Weekly Wire
Weekly Alibi Journey of Redemption

By Devin D. O'Leary

FEBRUARY 15, 1999:  South-of-the-border cinema seems to be the red-headed stepchild of the filmmaking industry. While Asia, Europe and even Africa have had their day in the sun, Mexico, Central and South America have had a devil of a time breaking into the worldwide movie market. Although films such as Like Water For Chocolate do occasionally make a big splash in international waters, the vast majority of Hispanic films remain mired behind the borders of their own country. This is hardly a reflection of the quality of films. Indeed, Mexico, Cuba and other Spanish-speaking nations have produced some of the more interesting filmmakers of the last decade. One has to wonder why films from Italy, France, China and even Hong Kong have been welcomed onto American shores with open arms while southern cinephiles remain persona non grata in our nation's cineplexes.

This year may prove to be a watershed, however, thanks to the stirring efforts of one small film from Brazil. Central Station won Best Film and Best Actress at the 1998 Berlin Film Festival and went on to garner much goodwill at film fests worldwide. In the waning days of 1998, star Fernanda Montenegro nabbed herself Best Actress nods from the National Board of Review and the Los Angeles Film Critics Association. Buzz on the film hit a fever pitch in January when the Foreign Press Association awarded it two Golden Globes for Best Foreign Language Film and Best Actress (Drama). Central Station is Brazil's official entry for the 1998 Academy Awards, and seems to be on the fast track to nab a golden boy or two. While this may not open the floodgates for all Latin American film, it certainly adds some star power to the résumés of at least a few Latino filmmakers.

Central Station is the story of a bitter ex-teacher named Dora (Fernanda Montenegro) who makes a meager living transcribing letters for illiterate Brazilians in Rio's crowded central train station. Every day, Dora listens to the pathetic stories of her clients. Some send letters to husbands in jail. Some beg relatives for money. Some implore faithless lovers to return. Through it all, Dora seems icily unfazed by the teeming humanity surrounding her. At night, Dora paws through the letters and decides--god-like--which deserve to be sent (almost none) and which deserve to be trashed (nearly all).

Dora's emotionally insulated life changes, though, when a young boy's mother is killed near the train station. With nowhere to go and no one to turn to, the young boy (Vinicius de Oliveira) joins the hoards of homeless children clogging Centro do Brasil. In time, Dora grudgingly "adopts" the scrappy Josué and takes him on a cross-country trek to locate his long-lost biological father.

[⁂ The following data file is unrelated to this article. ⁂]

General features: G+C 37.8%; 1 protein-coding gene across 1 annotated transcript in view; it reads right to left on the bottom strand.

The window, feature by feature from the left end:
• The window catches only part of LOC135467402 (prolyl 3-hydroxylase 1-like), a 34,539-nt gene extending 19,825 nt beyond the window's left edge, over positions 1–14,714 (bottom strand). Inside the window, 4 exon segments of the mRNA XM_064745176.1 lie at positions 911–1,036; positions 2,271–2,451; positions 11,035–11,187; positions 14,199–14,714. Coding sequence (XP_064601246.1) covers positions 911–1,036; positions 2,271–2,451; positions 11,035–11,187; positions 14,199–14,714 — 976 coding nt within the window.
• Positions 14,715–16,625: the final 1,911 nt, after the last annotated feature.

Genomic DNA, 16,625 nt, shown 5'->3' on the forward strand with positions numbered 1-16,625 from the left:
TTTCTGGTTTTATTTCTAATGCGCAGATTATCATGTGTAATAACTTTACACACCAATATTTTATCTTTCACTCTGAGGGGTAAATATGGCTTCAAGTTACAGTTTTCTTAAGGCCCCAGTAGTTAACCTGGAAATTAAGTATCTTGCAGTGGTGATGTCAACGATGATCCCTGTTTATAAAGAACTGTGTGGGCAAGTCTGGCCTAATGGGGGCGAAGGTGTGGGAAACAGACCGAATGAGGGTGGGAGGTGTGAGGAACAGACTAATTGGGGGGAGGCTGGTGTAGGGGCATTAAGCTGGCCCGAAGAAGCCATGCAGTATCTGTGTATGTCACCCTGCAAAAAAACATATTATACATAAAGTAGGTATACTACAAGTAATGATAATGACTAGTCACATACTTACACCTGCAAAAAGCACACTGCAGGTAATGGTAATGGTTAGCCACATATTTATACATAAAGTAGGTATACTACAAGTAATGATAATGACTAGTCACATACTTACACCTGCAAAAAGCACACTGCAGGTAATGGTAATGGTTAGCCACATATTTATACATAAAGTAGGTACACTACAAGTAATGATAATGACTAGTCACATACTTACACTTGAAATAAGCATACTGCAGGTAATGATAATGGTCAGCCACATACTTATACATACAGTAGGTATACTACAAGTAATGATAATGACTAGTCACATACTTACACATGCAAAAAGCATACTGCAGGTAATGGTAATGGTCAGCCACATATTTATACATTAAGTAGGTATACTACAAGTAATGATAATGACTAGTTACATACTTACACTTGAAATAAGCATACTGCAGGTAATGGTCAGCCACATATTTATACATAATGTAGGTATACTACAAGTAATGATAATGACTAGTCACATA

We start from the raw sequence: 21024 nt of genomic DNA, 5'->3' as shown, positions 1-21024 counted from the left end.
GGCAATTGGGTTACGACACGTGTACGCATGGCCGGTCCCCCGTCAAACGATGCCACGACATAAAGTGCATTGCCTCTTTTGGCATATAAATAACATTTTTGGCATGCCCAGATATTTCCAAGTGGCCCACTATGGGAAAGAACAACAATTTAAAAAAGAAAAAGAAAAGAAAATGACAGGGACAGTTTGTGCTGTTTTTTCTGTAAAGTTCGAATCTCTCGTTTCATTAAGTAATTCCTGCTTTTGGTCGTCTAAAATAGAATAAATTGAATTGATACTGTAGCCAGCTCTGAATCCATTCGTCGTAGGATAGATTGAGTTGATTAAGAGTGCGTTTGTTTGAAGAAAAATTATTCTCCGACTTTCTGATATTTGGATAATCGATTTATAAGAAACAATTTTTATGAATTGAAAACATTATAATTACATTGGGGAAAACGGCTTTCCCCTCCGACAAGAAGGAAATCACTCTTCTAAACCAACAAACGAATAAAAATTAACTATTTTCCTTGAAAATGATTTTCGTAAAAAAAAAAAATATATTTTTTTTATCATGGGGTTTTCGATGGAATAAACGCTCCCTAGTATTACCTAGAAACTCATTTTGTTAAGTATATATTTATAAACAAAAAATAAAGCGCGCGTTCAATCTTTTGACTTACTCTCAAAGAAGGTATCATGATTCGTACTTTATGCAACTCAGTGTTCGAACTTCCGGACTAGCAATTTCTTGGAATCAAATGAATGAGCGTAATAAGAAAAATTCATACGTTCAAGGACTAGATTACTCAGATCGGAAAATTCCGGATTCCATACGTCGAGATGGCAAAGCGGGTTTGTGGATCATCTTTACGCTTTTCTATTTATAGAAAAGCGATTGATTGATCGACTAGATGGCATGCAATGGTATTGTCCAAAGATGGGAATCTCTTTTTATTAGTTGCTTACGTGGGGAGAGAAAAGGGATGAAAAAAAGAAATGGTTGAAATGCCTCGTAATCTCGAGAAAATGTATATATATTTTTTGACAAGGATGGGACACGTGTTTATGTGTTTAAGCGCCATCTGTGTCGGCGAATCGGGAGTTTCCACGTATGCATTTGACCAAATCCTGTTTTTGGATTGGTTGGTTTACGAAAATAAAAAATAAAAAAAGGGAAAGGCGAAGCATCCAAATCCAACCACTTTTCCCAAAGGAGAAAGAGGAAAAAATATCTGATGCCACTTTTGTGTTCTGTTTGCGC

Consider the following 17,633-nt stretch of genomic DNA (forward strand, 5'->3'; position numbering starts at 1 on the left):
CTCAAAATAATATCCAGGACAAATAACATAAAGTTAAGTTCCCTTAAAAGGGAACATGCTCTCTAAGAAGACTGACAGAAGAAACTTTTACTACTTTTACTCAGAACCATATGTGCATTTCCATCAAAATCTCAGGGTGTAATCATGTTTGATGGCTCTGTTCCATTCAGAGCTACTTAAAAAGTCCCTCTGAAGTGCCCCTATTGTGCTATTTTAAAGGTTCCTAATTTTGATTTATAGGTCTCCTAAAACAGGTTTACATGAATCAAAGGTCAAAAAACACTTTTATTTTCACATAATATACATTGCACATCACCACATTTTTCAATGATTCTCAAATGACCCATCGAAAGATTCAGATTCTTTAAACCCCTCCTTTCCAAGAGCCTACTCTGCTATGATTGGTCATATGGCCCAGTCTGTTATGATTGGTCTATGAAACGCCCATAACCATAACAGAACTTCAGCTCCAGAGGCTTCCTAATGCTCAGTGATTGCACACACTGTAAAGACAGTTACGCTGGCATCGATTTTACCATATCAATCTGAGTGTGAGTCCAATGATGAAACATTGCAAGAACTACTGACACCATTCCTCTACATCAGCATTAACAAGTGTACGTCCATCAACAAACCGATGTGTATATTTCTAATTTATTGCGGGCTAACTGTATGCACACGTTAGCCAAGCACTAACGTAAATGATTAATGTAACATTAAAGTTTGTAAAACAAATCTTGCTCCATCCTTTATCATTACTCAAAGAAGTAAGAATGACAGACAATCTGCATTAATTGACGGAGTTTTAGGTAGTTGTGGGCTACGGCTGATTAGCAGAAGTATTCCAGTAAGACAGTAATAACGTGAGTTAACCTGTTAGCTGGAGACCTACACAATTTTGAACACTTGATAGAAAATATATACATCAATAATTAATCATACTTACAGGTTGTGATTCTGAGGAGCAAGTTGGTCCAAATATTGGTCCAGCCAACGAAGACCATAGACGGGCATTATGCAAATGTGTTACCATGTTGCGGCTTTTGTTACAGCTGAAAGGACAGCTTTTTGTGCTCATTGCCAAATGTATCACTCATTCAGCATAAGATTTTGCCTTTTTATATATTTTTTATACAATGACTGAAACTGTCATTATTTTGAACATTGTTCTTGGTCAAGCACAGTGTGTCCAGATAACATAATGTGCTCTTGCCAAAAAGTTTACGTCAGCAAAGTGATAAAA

What follows is a leisurely road movie that touches on some deeply humanist issues. Montenegro's Dora is a singular creation--at first a lonely and cynical woman whose humanity has been eroded by the poverty and overcrowding that pervades Rio de Janeiro. In hooking up with Josué, though, she proves that she still has some deep-seeded need to connect with her fellow human beings. To its credit, Central Station never stoops to cutesy manipulation or easy pathos. It could easily be compared to 1997's foreign heart-tugger Kolya--about a crusty old bachelor who is transformed by a sad-eyed orphan. Josué is no heart-melting moppet, however, and Dora bears no thin patina of movie crust. Josué is a tough-minded pre-teen, and Dora spends nearly the entire film being a certified bitch.

Indeed, Central Station makes no quick ploy for audience sympathies. It takes quite a long time to warm to the characters in this slow-burning tear-jerker. Fernanda Montenegro does work some subtle magic here, shifting her character--degree by grudging degree--from callous introvert to caring human. Early scenes of Dora selling Josué off to some black marketeers for a new TV set might be a little off-putting, but viewers are advised to stick it out. A unique and satisfying happy ending is on tap.

The standard road movie template doesn't leave a lot of room for surprise in Central Station. One hardly needs to be reminded that characters on a cross-country quest rarely find exactly what their looking for (a truism that applies to The Wizard of Oz as handily as Apocalypse Now). Naturally, Josué and Dora are less searching for a lost father than they are for their own eroded emotions. Although director Walter Salles (A Grande Arte, Foreign Land) sends his characters down an admittedly well-worn path, he manages to hit some unique and affecting emotional highs. A truckstop encounter in which Dora tests out her withered womanhood with a spent tube of lipstick is a cruel bit of beauty. Another scene in which Dora's heart is awakened at a religious festival in a tiny mountain village makes for some marvelously poetic closure. Central Station travels a difficult, slow-paced emotional road--but persistant viewers will find, in the end, it's a journey packed with humble rewards.

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